HellCorp by Jonathan Whitelaw
Life is hard for The Devil and he desperately wants to take a holiday. Growing weary from playing the cosmic bad guy, he resolves to set up a company that will do his job for him so the sins of the world will tick over while he takes a vacation. God tells him he can have his vacation just as soon as he solves an ancient crime.
But nothing is ever easy and before long he is up to his pitchfork in solving murders, desperate to crack the case so he can finally take the holiday he so badly needs…
This is a perfectly-pitched darkly comic crime novel that is ideal for fans of Christopher Fowler and Ben Aaranovitch.
Inspired with Jonathan Whitelaw
After working on the frontline of Scottish politics, he moved into journalism. Subjects he has covered have varied from breaking news, the arts, culture and sport to fashion, music and even radioactive waste – with everything in between.
He’s also a regular reviewer and talking head on shows for the BBC and STV.
- What book inspired your love of reading as a child?
My first memory of reading a book as a child is of the Happy Families series. These are a series of picture books that featured a man or woman who were named after their jobs. For example Mr Creep the Crook and Mr Biff the Boxer (those two were my favourites). I was completely entranced by the word play by Alan Ahlberg and his wife Janet who illustrated them. Their endless imagination and attention to detail got me hooked right from the start and I haven’t really stopped reading since.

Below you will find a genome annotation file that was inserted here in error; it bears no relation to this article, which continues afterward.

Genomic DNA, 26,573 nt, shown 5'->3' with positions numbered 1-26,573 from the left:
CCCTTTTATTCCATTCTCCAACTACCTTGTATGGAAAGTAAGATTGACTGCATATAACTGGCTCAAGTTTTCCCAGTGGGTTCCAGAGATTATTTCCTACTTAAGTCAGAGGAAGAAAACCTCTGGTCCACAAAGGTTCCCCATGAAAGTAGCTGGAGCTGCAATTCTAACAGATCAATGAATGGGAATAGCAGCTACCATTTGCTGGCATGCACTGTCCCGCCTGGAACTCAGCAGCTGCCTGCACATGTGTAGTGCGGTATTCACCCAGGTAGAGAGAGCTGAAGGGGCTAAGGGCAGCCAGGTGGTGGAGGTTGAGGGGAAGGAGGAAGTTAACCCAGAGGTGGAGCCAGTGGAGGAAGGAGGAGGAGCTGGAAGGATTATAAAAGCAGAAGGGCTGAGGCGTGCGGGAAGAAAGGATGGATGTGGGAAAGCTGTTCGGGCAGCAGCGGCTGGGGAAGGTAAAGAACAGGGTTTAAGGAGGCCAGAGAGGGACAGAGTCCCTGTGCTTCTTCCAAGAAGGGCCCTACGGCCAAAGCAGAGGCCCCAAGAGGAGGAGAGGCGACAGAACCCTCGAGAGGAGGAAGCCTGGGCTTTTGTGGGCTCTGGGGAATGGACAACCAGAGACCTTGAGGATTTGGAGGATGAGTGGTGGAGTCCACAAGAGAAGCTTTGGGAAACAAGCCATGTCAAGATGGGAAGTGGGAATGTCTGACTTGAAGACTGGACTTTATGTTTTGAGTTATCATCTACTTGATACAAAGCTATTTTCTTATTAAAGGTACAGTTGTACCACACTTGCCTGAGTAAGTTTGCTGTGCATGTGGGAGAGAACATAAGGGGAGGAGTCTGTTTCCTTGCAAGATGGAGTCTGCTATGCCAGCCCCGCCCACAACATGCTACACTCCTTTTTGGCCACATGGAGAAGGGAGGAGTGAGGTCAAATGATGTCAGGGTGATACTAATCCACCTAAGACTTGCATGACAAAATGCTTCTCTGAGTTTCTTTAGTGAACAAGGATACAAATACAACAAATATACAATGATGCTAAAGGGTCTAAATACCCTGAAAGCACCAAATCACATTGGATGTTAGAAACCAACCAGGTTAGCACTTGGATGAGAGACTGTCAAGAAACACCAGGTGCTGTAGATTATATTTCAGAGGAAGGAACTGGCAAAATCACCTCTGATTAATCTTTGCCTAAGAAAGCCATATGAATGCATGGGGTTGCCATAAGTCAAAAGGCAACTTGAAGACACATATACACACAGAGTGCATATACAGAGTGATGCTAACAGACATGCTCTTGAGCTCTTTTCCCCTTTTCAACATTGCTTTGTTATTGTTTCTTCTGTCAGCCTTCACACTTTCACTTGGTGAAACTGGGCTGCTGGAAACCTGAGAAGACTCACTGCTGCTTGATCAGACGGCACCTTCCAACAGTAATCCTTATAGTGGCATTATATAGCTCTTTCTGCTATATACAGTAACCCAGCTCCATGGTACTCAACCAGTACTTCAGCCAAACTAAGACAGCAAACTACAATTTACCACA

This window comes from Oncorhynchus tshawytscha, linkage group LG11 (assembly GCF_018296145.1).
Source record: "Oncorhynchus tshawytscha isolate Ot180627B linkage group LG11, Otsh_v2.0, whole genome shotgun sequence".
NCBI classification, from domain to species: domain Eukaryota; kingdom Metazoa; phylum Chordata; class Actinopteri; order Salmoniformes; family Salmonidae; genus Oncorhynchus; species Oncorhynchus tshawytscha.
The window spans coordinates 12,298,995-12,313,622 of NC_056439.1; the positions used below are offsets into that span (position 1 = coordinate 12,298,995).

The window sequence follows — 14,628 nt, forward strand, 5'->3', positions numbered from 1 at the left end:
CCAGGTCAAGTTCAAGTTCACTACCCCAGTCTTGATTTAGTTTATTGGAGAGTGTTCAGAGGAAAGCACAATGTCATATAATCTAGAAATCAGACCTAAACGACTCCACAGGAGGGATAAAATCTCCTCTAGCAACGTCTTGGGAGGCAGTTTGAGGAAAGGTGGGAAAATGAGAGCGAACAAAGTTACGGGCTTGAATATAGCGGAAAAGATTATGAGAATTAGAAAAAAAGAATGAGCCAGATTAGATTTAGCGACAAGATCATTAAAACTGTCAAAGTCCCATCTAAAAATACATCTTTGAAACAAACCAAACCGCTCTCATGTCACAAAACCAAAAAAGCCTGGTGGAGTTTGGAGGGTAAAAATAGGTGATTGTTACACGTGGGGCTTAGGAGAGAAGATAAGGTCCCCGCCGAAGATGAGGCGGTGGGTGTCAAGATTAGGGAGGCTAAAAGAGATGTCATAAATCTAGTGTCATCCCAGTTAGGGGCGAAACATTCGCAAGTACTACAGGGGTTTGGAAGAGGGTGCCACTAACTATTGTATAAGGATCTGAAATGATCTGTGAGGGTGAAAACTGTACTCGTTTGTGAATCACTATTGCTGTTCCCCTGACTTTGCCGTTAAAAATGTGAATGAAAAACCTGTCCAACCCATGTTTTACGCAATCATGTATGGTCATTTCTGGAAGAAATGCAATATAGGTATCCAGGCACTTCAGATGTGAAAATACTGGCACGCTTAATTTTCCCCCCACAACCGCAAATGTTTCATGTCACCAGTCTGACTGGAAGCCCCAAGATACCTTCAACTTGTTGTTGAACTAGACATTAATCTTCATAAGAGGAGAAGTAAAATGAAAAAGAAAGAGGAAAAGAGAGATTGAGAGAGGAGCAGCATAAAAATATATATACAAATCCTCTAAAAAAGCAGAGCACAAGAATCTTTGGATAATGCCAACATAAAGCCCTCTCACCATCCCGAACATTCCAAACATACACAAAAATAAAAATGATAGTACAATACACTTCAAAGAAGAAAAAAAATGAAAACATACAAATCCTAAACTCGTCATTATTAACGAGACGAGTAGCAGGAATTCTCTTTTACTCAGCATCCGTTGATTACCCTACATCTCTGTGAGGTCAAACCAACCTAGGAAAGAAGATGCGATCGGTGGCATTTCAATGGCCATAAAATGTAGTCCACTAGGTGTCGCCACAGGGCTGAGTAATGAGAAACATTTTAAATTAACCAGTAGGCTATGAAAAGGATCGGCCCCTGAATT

I’m also pretty sure I was told off in school for doing ANOTHER book review on one of this series. So I reviews Jeremiah and the Dark Woods – also by the Ahlbergs – instead. I got lines for that!
- What book took your breath away?
I thought The Sellout by Paul Beatty was an absolute masterpiece. But not in the traditional sense. It’s a very modern novel that’s chocked full of black humour and dark twists. It was a strange choice for the Man Booker prize in 2016 but ultimately the most deserving.
Beatty’s language and mastery of telling his story really are second to none. And it’s very rare that I get that same blown away feeling from a modern book.
- What book made you laugh out loud?